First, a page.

Friday, July 1, 2016

Book Promotion and What to Avoid

I ran across this article by accident, which describes a very bad experience by one author who hired a company to promote her latest publication.  The author is Linda Formichelli, and her latest work is How to Do It All: The Revolutionary Plan to Create a Full, Meaningful Life - While Only Occasionally Wanting to Poke Your Eyes Out With a Sharpie, which sound a lot like something I ought to read, but isn't.  For one thing, I already have a meaningful life, and if my life gets any fuller I don't think I'll be able to stand it.

Linda contracted with Insurgent Publishing to promote her book from ground zero into the NYT Bestseller stratosphere, which didn't happen.  The entrepreneur in question, Tom Morkes, denies responsibility and wrongdoing.  Linda doesn't agree with that, which you can read all about in two posts: Brave Author Outs Marketer Who Messed Up Big Time and How One Author Got Ripped Off and How You Can Avoid It.

Speaking for myself, I wouldn't have done any business with Insurgent Publishing, for the simple reason that I can't find a mailing address or phone number anywhere on their web site.  Another item I can't seem to find is a long list of testimonials from grateful authors and their contact information.  In fact, testimonials seem deuced hard to come by.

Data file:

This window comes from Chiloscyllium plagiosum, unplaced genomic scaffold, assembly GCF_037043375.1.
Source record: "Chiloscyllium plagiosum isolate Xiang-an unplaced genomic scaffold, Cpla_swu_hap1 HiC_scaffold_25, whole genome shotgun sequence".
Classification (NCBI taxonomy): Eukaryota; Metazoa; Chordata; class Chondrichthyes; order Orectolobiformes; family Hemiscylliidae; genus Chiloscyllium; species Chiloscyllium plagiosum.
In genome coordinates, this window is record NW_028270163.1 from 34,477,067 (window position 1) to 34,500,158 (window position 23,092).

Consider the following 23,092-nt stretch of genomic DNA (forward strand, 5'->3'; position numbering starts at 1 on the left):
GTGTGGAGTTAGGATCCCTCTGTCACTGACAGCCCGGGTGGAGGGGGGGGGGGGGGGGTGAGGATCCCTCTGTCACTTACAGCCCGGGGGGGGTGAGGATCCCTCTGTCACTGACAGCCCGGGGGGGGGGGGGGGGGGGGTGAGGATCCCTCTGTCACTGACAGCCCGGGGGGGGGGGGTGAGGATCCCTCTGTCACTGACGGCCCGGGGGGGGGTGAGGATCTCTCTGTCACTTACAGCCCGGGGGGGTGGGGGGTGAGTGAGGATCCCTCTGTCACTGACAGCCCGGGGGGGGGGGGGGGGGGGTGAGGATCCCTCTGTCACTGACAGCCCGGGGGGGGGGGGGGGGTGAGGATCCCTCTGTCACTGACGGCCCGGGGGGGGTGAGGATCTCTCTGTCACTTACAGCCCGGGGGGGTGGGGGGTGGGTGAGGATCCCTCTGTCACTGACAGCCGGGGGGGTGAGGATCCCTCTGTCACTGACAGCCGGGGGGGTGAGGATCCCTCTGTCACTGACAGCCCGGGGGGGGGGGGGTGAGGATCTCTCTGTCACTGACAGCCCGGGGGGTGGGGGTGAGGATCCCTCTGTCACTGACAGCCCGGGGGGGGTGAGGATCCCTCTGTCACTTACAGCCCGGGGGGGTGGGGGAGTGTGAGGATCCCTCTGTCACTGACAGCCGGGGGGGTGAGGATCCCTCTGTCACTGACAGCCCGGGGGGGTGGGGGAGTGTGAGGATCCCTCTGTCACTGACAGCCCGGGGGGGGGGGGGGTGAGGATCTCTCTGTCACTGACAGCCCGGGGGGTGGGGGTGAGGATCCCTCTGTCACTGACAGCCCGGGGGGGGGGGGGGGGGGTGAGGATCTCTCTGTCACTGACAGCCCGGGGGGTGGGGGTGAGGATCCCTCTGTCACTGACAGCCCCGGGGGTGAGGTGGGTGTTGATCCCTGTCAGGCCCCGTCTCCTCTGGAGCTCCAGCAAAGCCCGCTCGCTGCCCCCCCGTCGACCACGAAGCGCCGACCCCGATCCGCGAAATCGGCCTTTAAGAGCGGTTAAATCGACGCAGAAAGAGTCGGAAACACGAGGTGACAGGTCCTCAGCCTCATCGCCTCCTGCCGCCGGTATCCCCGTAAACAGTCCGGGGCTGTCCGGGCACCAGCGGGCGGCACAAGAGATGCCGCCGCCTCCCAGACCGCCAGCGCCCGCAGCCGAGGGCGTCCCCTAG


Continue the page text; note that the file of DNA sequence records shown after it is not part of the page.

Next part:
The real procedure that should be used with any promoter or advertiser is this: Listen to their presentation (their spiel), and get a number.  In the case of a book promotion, it's the number of books the company will help you sell, or cause to sell, if you use their service.  If you'll just sign on the dotted line... Then get the cost.  You summary is, "So you're telling me that if I spend x dollars with you, my book will sell y copies within the first 90 days of its release - and I need do nothing more than hand you x dollars and a book that's ready to publish."  As soon as you get an affirmation, put a caveat on the end of the agreement.  "I'll tell you what - if what you say is true, I'll pay you twice what you're asking.  And by that I mean you, personally.  But, should sales fall short of the promised number, I owe you nothing."

Watch them back off.

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